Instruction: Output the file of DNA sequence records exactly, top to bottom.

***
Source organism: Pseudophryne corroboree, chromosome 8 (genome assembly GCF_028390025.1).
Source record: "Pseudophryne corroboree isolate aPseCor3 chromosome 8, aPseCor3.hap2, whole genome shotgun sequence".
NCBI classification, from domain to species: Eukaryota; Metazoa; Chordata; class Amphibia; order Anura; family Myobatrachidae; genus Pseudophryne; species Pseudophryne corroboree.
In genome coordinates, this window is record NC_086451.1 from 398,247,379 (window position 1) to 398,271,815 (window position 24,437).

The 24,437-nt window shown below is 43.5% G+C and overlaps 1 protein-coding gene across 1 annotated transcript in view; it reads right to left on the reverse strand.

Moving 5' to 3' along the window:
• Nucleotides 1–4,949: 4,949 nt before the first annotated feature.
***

Source organism: Pseudophryne corroboree, chromosome 8 (genome assembly GCF_028390025.1).
Source record: "Pseudophryne corroboree isolate aPseCor3 chromosome 8, aPseCor3.hap2, whole genome shotgun sequence".
NCBI classification, from domain to species: Eukaryota; Metazoa; Chordata; class Amphibia; order Anura; family Myobatrachidae; genus Pseudophryne; species Pseudophryne corroboree.
In genome coordinates, this window is record NC_086451.1 from 398,247,379 (window position 1) to 398,271,815 (window position 24,437).

The 24,437-nt window shown below is 43.5% G+C and overlaps 1 protein-coding gene across 1 annotated transcript in view; it reads right to left on the reverse strand.

Moving 5' to 3' along the window:
• Nucleotides 1–4,949: 4,949 nt before the first annotated feature.